And instead, Buck sat there and tried hard not to look disappointed. He was hurt. I know that. But he was not going to show that. This was a grandson of a slave, a man who was not allowed to attend Sarasota High School because of the color of his skin, a man who could not play in the Major Leagues, a man who never got to manage in the Major Leagues, a man who – even as Cubs coach – never got to coach at either first or third base. This was a man who had seen some of the worst of 20th Century America, who wore a grass skirt and put on war paint just so he could play ball, a man who told me that once his wife was in a department store, and she touched a hat. They made her buy it. That was the rule – if a black woman touched a hat, she had to buy it.

“So degrading,” he said. “So degrading.”

He had never let any of that make him hate … or lose faith … or give up hope on people. What was the Hall of Fame compared to those things?

“Let me ask you something,” he said after a long silence. “Who do you think will speak for the 17?”

“What do you mean?”

“At Cooperstown,” he said. “Who will speak on behalf of the 17 who go into the Hall of Fame?”

“I don’t know Buck. What difference does it make?”

“Well,” Buck said. “Do you think they’ll ask me?”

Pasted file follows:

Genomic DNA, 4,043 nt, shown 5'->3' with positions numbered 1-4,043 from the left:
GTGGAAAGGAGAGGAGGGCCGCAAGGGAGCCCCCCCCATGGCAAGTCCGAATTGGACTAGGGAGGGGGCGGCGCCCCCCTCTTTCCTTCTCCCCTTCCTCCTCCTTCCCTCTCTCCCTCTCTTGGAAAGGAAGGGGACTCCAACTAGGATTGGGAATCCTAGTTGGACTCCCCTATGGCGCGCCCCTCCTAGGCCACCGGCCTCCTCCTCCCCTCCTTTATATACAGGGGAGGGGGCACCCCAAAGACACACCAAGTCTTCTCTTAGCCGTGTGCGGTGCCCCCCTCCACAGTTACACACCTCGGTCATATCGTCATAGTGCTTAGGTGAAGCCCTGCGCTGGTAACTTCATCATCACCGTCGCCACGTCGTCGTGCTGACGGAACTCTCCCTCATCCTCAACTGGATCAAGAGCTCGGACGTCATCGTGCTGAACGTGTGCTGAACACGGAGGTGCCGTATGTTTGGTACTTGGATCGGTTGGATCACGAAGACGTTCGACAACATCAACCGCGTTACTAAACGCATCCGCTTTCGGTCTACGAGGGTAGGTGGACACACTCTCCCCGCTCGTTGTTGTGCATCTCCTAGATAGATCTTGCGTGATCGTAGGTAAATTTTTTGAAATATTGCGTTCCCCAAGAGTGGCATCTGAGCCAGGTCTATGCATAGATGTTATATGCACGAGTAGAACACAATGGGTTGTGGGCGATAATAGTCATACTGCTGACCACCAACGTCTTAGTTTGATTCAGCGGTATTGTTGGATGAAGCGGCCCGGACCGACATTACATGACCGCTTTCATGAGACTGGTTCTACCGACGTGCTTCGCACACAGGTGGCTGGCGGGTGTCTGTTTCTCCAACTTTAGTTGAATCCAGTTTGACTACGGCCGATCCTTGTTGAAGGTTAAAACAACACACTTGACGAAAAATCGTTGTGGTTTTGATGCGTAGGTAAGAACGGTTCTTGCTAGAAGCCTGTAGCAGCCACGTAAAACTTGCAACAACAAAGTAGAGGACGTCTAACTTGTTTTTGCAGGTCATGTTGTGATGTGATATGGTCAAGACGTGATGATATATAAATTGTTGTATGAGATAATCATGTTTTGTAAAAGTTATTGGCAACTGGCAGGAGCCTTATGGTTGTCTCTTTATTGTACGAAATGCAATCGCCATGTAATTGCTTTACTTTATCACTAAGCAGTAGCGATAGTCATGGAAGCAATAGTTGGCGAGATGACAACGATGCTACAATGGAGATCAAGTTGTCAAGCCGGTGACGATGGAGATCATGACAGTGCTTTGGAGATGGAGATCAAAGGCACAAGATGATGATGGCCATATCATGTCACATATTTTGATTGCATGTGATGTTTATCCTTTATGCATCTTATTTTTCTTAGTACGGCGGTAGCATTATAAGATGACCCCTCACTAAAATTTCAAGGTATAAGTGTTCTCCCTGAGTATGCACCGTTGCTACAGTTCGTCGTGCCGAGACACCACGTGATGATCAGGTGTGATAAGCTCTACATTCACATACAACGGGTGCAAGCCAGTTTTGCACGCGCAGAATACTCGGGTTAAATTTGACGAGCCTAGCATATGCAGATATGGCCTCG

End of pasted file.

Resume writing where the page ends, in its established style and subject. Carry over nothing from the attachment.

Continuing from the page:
I looked at him then to see if he was serious. He was serious. It didn’t make sense at first.. I was angry for him. I was hurt for him. I was furious at the committee for not seeing Buck O’Neil from a high enough elevation. I was furious at the Hall of Fame and all of us for building up his hopes. In the moment, I honestly did not care who spoke for the 17 who were elected.

“You would do that?” I asked Buck. He smiled a little bit.

“Son,” he said. “What’s my life been all about?”

And he did speak for them. It was his last national public appearance … he spoke in front of the Hall of Fame on behalf of 17 people who had made the Negro Leagues robust and alive. And then, he led everyone who had gathered in Cooperstown in song. His favorite song.

The greatest thing … in all my life … is loving you.

The greatest thing … in all my life … is loving you.

The greatest thing … in all my life … is loving you.

The greatest thing … in all my life … is loving you.

That was the better ending, of course.  He died about two and a half months later. The last time I saw him in the hospital, he told me that he felt loved. Well, sure, he was loved.

Congress to pass bill depriving minor leaguers of minimum wage rights

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We saw this coming and wrote about it last weekend, but now it’s official: the new spending bill from Congress contains a gift for Major League and Minor League Baseball in the form of a provision classifying minor leaguers as seasonal workers, exempt from the Fair Labor Standards Act. Practically speaking, this means that minor leaguers are not required to be paid minimum wage or have other basic protections to which even part-timers at fast food restaurants are entitled.